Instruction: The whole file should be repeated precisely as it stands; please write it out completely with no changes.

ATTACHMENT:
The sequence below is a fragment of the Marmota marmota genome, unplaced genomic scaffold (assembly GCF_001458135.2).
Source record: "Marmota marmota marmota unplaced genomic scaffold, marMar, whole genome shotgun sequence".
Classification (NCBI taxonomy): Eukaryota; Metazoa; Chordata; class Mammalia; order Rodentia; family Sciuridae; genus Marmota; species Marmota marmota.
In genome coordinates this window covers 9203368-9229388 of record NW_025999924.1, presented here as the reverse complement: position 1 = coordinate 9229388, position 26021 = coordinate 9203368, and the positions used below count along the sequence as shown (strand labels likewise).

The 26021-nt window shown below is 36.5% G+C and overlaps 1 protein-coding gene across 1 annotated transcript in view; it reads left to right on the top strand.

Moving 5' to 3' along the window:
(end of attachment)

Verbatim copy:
The sequence below is a fragment of the Marmota marmota genome, unplaced genomic scaffold (assembly GCF_001458135.2).
Source record: "Marmota marmota marmota unplaced genomic scaffold, marMar, whole genome shotgun sequence".
Classification (NCBI taxonomy): Eukaryota; Metazoa; Chordata; class Mammalia; order Rodentia; family Sciuridae; genus Marmota; species Marmota marmota.
In genome coordinates this window covers 9203368-9229388 of record NW_025999924.1, presented here as the reverse complement: position 1 = coordinate 9229388, position 26021 = coordinate 9203368, and the positions used below count along the sequence as shown (strand labels likewise).

The 26021-nt window shown below is 36.5% G+C and overlaps 1 protein-coding gene across 1 annotated transcript in view; it reads left to right on the top strand.

Moving 5' to 3' along the window: